Facing up to the reality of water scarcity on World Water Day

Wellington's Louise Kooy-Henckel shares three companies developing solutions across the water value chain

Some 2.2bn people currently live without access to safe water, while 4.2bn go without safe sanitation services. The significance of this finite resource is wide-reaching, with the United Nations (UN) estimating that water is the primary medium through which we will feel the effects of climate change.

The UN has also estimated that around 70% of the Earth is covered by water. Only 2.5% of that is fresh water essential for drinking, growing and production — while less than half of that is usable and easily accessible. The rest is salt water, polluted or locked up in polar ice caps, glaciers and permafrost.

The effects of climate change are increasingly exacerbating this scarce supply: 

  • Up to 3.5bn people could face water scarcity as soon as 2025
  • Between 1970 and 2015, natural wetlands shrank by 35% — three times the rate of forest loss
  • Global water demand is expected to increase 55% by 2050

Research carried out in conjunction with Woodwell Climate Research Center reaffirms the investment case for solutions that strengthen water infrastructure and advance water conservation and efficiency. Some are long term — for instance, desalination is an expensive process with potentially negative environmental side effects but, with intensifying water scarcity, it may become a more viable option in certain regions. More immediate opportunities relate to the fragmented water value chain, where we think businesses may be able to consolidate competitive advantages and drive change, particularly by leveraging digital capabilities.

Investment potential across the water value chain 

Companies and issuers are increasingly developing innovative solutions across the water value chain. Below are a few examples:

  • Evoqua offers a range of water and wastewater treatment solutions, which include disinfection, filtration and high-purity water systems. The company has contributed to more than 200,000 installations, the removal of 166,297 kg of metal during water treatment and the processing of 141.6bn cubic metres of water.
  • Aegea provides clean water and sewage services across Brazil, with its operations spanning more than 150 cities. The company’s services reach 21m individuals across more than 3.7m households. Aegea’s products and services aim to improve water security and reduce water loss, and include repairing and replacing water networks, drilling aquifers and installing water pressure meters.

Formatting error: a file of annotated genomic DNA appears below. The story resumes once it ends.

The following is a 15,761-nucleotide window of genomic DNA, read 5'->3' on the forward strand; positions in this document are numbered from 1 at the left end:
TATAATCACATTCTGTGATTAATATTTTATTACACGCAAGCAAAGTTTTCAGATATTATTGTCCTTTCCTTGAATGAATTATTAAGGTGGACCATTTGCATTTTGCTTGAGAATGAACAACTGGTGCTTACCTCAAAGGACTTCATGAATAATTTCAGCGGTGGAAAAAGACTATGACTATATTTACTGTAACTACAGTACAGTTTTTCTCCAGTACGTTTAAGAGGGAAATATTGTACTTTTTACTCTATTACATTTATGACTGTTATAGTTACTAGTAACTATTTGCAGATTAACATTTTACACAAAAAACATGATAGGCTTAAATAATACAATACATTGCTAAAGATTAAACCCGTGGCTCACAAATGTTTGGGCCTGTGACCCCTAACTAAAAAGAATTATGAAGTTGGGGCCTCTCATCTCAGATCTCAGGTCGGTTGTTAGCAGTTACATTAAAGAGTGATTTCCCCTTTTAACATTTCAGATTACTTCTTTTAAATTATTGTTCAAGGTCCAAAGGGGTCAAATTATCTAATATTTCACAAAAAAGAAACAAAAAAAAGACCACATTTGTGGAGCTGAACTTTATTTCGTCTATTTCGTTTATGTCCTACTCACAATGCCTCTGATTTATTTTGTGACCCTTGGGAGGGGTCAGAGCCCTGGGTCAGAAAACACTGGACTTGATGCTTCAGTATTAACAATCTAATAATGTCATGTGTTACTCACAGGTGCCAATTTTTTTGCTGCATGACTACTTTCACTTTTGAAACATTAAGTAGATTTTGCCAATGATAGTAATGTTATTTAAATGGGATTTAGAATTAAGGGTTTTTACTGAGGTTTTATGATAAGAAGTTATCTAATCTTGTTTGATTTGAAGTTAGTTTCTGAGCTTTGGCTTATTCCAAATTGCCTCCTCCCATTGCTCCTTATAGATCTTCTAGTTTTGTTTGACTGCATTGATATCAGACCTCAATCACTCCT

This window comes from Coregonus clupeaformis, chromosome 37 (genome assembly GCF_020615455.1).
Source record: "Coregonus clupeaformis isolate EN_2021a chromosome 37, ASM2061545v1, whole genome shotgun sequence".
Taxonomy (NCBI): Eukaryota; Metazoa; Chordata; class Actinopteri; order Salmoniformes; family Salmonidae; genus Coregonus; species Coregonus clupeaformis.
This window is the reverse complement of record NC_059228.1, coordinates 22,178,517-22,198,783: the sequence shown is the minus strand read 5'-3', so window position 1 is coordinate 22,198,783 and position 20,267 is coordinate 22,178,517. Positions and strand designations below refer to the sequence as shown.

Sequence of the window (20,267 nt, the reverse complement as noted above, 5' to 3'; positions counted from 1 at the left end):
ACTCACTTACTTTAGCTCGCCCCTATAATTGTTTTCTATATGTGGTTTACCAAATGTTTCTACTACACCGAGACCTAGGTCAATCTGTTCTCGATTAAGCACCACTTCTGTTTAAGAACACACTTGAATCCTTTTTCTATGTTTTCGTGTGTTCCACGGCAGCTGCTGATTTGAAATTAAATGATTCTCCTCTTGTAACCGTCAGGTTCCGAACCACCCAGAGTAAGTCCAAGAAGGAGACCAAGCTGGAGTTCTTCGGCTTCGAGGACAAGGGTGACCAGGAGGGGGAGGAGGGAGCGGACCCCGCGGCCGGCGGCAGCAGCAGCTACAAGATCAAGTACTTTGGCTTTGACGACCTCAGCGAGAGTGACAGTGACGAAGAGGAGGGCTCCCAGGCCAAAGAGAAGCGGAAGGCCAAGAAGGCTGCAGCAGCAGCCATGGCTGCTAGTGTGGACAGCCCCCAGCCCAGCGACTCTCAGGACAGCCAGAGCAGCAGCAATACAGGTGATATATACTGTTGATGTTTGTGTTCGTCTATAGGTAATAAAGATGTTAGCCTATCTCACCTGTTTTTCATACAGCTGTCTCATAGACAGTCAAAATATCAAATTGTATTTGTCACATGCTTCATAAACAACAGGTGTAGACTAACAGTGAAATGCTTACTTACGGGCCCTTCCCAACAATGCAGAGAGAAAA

• Supreme Industries is an Indian manufacturing company with a wide range of plumbing and sanitation products. The company already has a large manufacturing footprint across India and has a strong addressable market opportunity, given that over 70% of sewage in India is discharged untreated — polluting rivers, coastal areas and wells across 75% of the country’s water bodies.

Uncharted waters

In recent years, notable progress has taken place in the innovative solutions being developed and deployed by water treatment and management companies around the world.

However, with the UN estimating a staggering funding gap of $114bn per year to achieve UN Sustainable Development Goal 6 (Clean Water & Sanitation) by 2030, there remains a long way to go.

Ultimately, investors, businesses and governments each have a crucial role to play to help plug this finance gap, as part of the efforts globally to transition towards a sustainable future.


Natalie Kenway

Natalie is editor in chief at MA Financial covering ESG Clarity, Portfolio Adviser and International Adviser. She was previously global head of ESG insight for ESG Clarity and has been an investment journalist...